# Legendre equation and angular momentum

• Angsaar
In summary, the conversation discusses the significance of the second type of solution, ln((1+x)/(1-x)), for the Legendre differential equation in the context of quantum mechanics. The equation (1-x^2) (d^2P/dx^2) - 2x (dP/dx) + l(l+1) P = 0 is mentioned, with l being the total angular momentum quantum number and P being the solution to the theta part of the eigenfunction from the Schrodinger equation. It is noted that the Legendre functions of the second kind, Q_n(x), are irregular at the poles and cannot be included in a normalizable wave function, making them not commonly used in EM theory. They
Angsaar
Hi all,

I've been doing a math problem about the Legendre differential equation, and finding there are two linearly independent solutions. When I was taught about quantum mechanics the polynomial solutions were introduced to me as the basis for spherical harmonics and consequently the eigenfunctions of the hydrogen atom, etc etc.

But if there's a second type of solution (involving ln((1+x)/(1-x)) ), what significance to QM do they have? I've not been able to find any mention of them in the context of physics, only in math textbooks.

Thanks for any help!

So what is your equation...?Post it,so i can have a clear picture of you're trying to say.

Daniel.

(1-x^2) (d^2P/dx^2) - 2x (dP/dx) + l(l+1) P = 0

l being the total angular momentum quantum number, and P being the solution to the theta part of the eigenfunction from the schrodinger equation after using separation of variables, with x=cos theta

I found the first solution type, say y1, using a series method, and the second, say y2, by doing y2(x)=y1(x)v(x) and finding out what v(x) had to be.

If you're going to claim that the second independent solution to Laplace equation is also elligible to describe physically possible quantum states,then u should check it out:do these new wavefunctions obey the orthonormality condition that a complete system of eigenfunctions of the H atom's Hamiltonian must fulfil...?My guess is NO,this thing being similar to the "radial wavefunctions issue" and those Whittaker functions...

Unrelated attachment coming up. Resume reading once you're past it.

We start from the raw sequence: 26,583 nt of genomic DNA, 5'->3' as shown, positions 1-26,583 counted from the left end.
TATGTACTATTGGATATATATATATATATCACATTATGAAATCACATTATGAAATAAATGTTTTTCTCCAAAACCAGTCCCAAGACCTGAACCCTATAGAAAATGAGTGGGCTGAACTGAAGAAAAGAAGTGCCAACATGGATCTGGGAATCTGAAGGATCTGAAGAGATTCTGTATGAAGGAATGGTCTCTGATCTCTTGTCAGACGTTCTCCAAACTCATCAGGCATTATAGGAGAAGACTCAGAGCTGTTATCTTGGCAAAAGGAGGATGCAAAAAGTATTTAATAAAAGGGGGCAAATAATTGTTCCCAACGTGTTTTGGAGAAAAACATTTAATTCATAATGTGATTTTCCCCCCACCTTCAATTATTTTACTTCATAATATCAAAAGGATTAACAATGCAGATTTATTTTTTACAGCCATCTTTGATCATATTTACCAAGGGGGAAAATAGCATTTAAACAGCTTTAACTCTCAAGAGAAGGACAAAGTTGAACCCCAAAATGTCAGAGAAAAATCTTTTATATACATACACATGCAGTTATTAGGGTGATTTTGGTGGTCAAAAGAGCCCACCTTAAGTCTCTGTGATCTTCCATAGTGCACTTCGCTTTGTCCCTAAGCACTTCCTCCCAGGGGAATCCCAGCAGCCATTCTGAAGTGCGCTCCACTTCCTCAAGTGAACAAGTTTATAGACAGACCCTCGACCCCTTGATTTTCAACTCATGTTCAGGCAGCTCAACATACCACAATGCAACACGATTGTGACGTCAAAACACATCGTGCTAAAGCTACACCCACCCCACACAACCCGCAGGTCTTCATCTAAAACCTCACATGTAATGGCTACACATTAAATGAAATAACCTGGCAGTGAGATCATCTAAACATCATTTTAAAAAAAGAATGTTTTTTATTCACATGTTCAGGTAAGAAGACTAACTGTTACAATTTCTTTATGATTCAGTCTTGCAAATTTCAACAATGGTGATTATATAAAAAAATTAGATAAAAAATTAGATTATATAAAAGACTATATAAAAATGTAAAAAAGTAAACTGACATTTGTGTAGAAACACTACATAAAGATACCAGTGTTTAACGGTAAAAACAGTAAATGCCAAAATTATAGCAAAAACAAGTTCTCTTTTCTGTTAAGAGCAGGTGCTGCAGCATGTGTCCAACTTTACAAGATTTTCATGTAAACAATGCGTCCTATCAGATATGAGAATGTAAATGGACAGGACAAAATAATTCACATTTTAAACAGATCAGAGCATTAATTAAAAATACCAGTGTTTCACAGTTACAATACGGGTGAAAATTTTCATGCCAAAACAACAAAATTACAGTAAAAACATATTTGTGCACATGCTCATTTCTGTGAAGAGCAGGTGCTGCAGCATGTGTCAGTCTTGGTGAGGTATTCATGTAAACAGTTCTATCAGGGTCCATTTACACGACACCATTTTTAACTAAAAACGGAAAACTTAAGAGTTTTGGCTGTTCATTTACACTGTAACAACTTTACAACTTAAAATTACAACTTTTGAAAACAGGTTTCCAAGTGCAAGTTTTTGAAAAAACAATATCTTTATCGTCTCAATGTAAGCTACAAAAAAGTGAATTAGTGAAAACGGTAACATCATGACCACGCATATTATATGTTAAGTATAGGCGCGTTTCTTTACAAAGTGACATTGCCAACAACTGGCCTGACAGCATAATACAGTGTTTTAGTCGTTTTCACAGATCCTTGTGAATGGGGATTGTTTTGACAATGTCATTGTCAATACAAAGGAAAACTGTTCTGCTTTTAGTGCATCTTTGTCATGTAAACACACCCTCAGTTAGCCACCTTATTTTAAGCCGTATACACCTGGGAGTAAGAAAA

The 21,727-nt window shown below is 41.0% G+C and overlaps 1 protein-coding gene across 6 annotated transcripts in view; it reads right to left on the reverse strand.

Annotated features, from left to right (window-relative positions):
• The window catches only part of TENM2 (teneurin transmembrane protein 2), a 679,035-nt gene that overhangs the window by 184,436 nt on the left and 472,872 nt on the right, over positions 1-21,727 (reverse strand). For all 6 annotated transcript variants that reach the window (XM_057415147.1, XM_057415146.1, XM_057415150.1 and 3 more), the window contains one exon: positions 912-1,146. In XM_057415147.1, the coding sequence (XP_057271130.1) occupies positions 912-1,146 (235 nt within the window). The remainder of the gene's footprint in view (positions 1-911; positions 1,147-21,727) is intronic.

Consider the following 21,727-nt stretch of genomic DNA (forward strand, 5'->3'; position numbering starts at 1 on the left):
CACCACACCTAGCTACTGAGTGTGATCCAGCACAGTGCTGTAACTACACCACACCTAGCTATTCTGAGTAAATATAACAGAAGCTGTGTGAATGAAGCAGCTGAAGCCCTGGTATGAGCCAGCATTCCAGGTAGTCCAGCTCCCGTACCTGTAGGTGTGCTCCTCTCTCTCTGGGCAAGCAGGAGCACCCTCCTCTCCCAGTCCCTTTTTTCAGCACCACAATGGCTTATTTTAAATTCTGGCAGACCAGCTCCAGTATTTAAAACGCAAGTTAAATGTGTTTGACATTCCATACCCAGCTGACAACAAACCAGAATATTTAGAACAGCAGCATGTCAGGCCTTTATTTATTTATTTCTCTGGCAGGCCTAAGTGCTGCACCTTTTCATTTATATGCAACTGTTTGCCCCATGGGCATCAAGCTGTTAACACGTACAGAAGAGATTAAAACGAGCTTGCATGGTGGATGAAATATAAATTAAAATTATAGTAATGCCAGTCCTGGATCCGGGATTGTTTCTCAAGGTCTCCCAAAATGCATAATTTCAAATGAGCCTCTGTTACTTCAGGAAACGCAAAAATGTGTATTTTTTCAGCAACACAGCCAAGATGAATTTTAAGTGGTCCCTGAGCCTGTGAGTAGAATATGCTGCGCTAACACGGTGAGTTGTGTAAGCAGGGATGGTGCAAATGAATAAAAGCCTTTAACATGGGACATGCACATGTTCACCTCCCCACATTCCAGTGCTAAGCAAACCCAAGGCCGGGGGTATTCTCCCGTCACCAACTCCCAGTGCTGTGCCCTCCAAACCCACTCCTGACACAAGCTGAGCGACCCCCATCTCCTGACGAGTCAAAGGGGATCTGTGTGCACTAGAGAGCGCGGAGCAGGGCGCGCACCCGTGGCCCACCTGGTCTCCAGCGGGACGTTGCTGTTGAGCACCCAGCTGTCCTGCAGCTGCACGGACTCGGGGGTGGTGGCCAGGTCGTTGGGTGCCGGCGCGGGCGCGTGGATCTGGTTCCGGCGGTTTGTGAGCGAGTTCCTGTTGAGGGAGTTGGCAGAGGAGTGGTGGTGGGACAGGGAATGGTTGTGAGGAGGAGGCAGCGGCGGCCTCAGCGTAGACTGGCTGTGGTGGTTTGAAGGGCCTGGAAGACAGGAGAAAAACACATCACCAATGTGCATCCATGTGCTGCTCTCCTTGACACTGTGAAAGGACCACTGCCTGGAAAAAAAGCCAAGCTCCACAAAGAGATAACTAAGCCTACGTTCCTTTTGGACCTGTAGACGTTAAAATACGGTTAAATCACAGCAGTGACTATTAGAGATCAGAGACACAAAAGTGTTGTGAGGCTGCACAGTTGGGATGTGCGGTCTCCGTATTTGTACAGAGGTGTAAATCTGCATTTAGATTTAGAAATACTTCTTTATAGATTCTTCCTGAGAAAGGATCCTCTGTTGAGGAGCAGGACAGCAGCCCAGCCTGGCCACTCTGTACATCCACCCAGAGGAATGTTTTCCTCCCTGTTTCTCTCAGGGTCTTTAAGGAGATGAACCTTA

Daniel.

The Legendre functions of the second kind, usually designated as Q_n(x), are irregular at the poles. Because of this, they can't be included in a normalizable wave function.
The same argument holds for non-integral l for the P_l(x).
That's also why they don't usually come up in EM theory.
They are used sometimes in scattering theory (along with non-integral l)
when the scattering amplitude is continued into the complex plane.

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## 1. What is the Legendre equation?

The Legendre equation is a second-order ordinary differential equation that arises in mathematical physics, specifically in the study of spherical symmetry and angular momentum. It is named after the French mathematician Adrien-Marie Legendre.

## 2. What is the significance of the Legendre equation?

The Legendre equation is used to solve problems related to the behavior of physical systems with spherical symmetry, such as the motion of planets or the behavior of atoms. It is also important in the study of quantum mechanics, where it is used to describe the behavior of particles with spin.

## 3. How is the Legendre equation related to angular momentum?

The Legendre equation is closely related to angular momentum because it describes the behavior of particles moving in a spherically symmetric potential. The solutions to the equation represent the possible angular momentum values that a particle can have in a given system. This makes it a valuable tool in the study of angular momentum in physics.

## 4. What are the applications of the Legendre equation?

The Legendre equation has many applications in physics and mathematics. In addition to its use in solving problems related to spherical symmetry and angular momentum, it is also used in the study of heat transfer, electrostatics, and fluid mechanics. It has also been applied in other fields such as statistics and signal processing.

## 5. Are there any special techniques for solving the Legendre equation?

There are several techniques that can be used to solve the Legendre equation, depending on the specific problem at hand. These include the power series method, the Frobenius method, and the separation of variables method. In some cases, the use of special functions, such as Legendre polynomials, can also simplify the solution process.

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